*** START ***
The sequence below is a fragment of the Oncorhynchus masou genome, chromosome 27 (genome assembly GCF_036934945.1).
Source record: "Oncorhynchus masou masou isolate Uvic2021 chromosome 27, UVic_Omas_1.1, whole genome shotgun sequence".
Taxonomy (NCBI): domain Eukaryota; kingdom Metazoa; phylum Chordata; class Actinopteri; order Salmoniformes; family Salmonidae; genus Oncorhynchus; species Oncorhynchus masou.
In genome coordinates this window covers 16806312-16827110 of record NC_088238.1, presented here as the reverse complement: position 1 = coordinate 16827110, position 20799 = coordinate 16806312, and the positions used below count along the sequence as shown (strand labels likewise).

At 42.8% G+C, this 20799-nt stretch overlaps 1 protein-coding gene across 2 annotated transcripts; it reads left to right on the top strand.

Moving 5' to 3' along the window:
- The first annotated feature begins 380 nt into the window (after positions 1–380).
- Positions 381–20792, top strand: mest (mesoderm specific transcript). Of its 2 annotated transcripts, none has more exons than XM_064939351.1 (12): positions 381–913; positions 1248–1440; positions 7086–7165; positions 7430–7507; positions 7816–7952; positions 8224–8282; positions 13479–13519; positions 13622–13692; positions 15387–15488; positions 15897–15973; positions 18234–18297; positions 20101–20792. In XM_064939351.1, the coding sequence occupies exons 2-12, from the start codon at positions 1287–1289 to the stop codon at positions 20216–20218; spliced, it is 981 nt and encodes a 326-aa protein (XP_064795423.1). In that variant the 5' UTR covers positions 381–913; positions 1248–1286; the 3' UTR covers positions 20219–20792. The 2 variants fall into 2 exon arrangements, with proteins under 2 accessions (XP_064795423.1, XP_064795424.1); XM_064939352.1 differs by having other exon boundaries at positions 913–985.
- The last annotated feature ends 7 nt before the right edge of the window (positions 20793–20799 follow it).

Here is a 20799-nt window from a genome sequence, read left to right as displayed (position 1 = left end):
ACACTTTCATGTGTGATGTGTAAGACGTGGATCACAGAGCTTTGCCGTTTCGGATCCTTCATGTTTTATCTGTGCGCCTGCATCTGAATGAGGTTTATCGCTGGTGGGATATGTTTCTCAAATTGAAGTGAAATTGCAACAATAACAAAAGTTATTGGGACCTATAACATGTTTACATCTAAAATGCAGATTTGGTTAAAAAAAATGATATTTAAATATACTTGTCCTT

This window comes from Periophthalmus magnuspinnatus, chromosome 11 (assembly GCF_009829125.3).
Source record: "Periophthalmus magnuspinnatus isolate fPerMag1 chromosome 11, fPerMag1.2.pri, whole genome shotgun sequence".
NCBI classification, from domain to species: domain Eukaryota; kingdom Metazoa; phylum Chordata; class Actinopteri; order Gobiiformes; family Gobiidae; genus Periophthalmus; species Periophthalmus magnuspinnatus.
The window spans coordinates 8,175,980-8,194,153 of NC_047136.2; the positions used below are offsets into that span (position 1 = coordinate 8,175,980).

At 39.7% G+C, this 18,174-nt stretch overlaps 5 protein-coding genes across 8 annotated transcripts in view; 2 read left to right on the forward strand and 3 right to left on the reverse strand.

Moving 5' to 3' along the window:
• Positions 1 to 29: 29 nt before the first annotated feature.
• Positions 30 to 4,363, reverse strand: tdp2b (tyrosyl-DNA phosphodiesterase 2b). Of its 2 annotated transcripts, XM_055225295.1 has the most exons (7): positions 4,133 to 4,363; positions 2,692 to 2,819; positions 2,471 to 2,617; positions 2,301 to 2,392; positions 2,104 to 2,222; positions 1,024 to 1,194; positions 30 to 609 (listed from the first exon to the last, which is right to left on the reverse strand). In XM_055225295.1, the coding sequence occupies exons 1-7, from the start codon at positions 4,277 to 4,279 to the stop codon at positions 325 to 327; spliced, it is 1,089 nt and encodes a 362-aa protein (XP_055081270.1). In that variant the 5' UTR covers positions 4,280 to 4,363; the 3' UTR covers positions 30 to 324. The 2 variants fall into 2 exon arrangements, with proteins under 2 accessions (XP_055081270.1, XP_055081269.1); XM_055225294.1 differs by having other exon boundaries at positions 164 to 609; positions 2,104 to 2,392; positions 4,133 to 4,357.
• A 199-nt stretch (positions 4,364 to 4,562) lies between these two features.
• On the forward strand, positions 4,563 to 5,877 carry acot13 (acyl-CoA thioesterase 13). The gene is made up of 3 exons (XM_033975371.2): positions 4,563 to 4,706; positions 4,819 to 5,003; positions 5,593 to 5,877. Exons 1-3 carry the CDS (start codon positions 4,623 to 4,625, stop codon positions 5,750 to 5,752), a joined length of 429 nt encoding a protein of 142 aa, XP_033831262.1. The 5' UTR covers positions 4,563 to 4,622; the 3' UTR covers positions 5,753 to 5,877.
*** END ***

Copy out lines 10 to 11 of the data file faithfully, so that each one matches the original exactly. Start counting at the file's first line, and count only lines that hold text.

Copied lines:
Here is a 20799-nt window from a genome sequence, read left to right as displayed (position 1 = left end):
ACACTTTCATGTGTGATGTGTAAGACGTGGATCACAGAGCTTTGCCGTTTCGGATCCTTCATGTTTTATCTGTGCGCCTGCATCTGAATGAGGTTTATCGCTGGTGGGATATGTTTCTCAAATTGAAGTGAAATTGCAACAATAACAAAAGTTATTGGGACCTATAACATGTTTACATCTAAAATGCAGATTTGGTTAAAAAAAATGATATTTAAATATACTTGTCCTT